This article, which first appeared in print and online July 22, has been updated to include new information about counterfeit eclipse glasses and new guidelines for buying legitimate ones. The information is at the end of the article under the subhead "Safety."

Let’s talk about totality.

“Just remember: It’s all about totality,” says Jackie Beucher. “It’s a beautiful thing to see.”

Specifically, she means a total eclipse of the sun. She’s seen 11. There’s just no comparison between partial and full eclipses, said Beucher, vice president of the Astronomical Society of Kansas City.

Even so, she struggled for a minute to find the right words to describe what’s coming Aug. 21.

“It’s not that it just gets dark,” she said.

Try this, she said. It’s the difference between hearing about the Grand Canyon and then actually seeing it.

“Multiply that times five,” she said. “That’s what it feels like to see a total eclipse.”

Interesting things will happen. The stars and planets will come out.

“It’s sunset all around you, 360 degrees,” she said.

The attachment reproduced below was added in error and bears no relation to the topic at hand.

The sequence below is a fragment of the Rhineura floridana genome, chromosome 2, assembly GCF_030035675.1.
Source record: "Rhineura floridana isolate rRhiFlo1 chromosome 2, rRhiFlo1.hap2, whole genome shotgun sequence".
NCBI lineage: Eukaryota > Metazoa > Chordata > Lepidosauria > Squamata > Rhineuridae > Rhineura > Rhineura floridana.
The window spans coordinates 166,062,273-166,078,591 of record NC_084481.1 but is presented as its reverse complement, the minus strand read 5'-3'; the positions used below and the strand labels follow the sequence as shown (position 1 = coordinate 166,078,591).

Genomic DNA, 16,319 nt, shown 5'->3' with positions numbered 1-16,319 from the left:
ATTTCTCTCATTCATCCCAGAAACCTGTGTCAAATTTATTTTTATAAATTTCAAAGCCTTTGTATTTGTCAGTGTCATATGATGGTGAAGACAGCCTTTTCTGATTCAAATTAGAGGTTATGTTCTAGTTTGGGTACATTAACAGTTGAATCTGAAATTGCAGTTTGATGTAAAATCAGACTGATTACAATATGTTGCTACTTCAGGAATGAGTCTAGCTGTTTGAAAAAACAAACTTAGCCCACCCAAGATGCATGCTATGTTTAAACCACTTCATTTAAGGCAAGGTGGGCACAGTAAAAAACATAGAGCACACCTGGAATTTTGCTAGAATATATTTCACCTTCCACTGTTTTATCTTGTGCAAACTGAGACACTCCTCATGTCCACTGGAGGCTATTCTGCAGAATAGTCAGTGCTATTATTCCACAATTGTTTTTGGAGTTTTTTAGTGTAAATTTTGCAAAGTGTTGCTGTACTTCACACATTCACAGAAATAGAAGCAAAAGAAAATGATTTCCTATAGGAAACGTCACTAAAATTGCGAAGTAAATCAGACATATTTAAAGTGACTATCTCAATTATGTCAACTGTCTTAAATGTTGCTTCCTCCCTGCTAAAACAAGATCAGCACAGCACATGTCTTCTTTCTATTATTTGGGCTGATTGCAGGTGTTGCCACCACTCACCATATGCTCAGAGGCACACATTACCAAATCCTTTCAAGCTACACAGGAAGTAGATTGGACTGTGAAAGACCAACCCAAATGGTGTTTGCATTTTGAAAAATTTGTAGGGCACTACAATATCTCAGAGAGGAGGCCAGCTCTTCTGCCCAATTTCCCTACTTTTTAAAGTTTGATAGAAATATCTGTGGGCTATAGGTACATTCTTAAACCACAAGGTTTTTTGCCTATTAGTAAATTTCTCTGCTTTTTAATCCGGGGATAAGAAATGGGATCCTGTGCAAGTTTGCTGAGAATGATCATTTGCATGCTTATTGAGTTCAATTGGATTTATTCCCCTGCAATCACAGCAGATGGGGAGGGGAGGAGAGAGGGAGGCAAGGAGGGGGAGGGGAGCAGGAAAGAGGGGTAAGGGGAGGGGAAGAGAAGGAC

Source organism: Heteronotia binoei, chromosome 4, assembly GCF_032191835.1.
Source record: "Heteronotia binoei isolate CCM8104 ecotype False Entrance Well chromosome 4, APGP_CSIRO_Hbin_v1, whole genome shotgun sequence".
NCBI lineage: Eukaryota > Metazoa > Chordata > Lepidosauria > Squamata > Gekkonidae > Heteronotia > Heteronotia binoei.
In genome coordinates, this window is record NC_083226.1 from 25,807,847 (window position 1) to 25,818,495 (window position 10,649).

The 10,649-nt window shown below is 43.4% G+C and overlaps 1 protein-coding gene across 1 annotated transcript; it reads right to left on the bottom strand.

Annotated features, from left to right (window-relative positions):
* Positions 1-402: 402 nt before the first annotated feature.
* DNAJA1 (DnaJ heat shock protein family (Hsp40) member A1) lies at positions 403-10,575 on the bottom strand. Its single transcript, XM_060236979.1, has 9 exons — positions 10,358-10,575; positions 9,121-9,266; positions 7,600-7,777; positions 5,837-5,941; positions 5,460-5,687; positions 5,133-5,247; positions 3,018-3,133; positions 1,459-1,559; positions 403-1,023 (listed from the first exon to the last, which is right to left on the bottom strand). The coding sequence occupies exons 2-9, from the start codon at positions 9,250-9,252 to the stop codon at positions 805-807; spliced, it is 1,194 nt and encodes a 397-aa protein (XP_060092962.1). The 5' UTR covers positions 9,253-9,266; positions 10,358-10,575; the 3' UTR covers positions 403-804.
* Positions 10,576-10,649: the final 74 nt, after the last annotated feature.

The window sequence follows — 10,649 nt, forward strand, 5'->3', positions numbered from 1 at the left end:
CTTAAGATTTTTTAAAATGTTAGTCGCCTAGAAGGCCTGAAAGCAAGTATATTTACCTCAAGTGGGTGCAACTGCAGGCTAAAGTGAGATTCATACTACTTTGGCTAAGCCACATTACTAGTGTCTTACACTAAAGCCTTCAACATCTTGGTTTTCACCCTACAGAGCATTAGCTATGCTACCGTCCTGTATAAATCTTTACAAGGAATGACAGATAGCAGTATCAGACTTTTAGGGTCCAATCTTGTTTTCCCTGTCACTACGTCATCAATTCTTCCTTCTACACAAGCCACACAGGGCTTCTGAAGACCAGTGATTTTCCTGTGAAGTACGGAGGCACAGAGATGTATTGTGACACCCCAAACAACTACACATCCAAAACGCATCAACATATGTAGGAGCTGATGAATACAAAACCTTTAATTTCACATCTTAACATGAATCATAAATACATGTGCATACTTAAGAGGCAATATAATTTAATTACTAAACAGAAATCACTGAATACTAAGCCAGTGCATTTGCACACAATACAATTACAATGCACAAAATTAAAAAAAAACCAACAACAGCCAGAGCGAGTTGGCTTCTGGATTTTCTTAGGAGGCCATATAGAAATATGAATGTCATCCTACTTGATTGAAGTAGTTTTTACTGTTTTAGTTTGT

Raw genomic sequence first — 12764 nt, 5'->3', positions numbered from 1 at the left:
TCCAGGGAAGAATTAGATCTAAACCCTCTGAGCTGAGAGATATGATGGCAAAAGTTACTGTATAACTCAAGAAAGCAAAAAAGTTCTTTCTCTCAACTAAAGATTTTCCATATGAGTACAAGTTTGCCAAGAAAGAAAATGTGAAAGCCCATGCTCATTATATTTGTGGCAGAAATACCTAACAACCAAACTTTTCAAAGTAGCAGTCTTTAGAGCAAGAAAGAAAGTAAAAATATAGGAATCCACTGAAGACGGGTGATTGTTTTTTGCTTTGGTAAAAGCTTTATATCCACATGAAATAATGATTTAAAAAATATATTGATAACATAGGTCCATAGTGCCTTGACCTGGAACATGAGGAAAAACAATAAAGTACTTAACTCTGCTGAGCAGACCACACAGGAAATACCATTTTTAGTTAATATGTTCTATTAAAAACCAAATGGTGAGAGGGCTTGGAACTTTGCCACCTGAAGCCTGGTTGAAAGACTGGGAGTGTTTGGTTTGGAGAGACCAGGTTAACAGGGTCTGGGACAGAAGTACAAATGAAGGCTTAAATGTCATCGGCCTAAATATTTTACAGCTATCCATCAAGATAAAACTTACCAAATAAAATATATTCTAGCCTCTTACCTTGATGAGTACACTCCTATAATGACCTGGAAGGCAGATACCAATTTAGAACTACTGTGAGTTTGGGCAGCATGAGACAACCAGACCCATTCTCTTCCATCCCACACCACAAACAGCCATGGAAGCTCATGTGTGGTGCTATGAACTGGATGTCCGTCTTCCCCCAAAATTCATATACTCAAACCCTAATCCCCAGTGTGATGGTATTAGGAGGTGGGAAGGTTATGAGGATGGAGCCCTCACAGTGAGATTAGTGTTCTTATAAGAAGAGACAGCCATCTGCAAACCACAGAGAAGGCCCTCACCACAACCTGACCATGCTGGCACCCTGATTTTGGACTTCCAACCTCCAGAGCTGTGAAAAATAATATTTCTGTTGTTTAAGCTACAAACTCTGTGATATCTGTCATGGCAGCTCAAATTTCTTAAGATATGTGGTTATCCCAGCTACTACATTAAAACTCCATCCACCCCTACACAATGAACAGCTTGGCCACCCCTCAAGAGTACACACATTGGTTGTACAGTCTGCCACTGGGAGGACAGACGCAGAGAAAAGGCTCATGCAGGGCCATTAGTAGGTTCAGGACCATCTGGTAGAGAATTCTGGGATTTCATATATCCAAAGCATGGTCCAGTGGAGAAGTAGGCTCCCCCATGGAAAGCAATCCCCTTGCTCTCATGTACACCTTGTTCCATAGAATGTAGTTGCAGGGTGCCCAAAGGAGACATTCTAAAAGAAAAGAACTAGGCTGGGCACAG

And the sun?

“It looks like a black hole in the sky.”

Much of Eastern Jackson County is well positioned to see the full eclipse early in the afternoon of Aug. 21, though those who want to experience it longer might want to head a little north, a little east, or both.

Beucher walked through what’s coming during a presentation this week at the Blue Springs North branch of the Mid-Continent Public Library. (Her presentation is repeated at 2 p.m. Aug. 1 at the Blue Springs South branch and at 3 p.m. that day at North Independence.)

Her suggestions could be broken down to four main ideas: location, duration, preparation -- and safety.

Know the map

The moon will slide between the sun and Earth and will cast a shadow with a diameter of roughly 70 miles. It comes ashore in Oregon and goes back out to sea in South Carolina.

“It takes 93, 94 minutes for that shadow of the moon to move across the country,” Beucher said. It’s the first coast-to-coast eclipse in the U.S. in 99 years.